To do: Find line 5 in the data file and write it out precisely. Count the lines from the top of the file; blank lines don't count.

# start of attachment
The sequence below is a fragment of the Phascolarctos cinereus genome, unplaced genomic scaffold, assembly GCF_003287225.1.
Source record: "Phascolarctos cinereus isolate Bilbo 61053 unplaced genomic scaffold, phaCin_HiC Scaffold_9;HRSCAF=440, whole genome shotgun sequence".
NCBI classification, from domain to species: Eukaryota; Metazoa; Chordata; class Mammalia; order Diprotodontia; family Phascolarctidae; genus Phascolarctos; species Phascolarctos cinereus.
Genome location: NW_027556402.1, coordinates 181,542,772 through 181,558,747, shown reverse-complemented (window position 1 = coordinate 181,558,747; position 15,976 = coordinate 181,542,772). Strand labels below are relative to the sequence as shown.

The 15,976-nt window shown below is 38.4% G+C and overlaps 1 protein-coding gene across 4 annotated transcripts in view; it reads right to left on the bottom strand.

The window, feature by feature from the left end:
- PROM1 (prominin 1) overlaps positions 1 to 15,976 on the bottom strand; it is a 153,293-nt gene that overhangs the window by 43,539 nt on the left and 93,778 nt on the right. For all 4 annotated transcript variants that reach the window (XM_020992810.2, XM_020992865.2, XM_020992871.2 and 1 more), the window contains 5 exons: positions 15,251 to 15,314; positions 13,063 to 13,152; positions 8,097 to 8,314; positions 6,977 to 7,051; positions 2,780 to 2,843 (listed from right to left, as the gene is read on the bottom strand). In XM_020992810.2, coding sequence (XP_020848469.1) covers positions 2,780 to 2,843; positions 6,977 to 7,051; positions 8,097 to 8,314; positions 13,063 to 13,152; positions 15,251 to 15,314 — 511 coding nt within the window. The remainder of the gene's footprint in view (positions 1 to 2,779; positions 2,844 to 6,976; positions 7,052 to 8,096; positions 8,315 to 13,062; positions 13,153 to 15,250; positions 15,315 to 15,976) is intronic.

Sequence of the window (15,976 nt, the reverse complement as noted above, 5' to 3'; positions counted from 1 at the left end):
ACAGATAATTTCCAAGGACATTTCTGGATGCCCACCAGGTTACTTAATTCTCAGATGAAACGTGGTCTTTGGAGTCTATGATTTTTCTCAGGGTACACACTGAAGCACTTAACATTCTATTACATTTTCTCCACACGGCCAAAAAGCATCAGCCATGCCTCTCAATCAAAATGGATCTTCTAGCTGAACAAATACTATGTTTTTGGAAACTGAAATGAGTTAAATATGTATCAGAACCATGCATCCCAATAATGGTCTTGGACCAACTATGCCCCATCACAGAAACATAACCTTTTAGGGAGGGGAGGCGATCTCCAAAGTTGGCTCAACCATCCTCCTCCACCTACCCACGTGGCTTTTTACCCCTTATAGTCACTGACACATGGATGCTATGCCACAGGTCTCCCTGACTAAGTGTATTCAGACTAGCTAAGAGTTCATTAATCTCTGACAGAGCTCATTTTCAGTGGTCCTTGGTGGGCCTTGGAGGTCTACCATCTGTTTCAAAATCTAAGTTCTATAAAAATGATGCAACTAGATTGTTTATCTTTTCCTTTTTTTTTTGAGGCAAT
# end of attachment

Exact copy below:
The 15,976-nt window shown below is 38.4% G+C and overlaps 1 protein-coding gene across 4 annotated transcripts in view; it reads right to left on the bottom strand.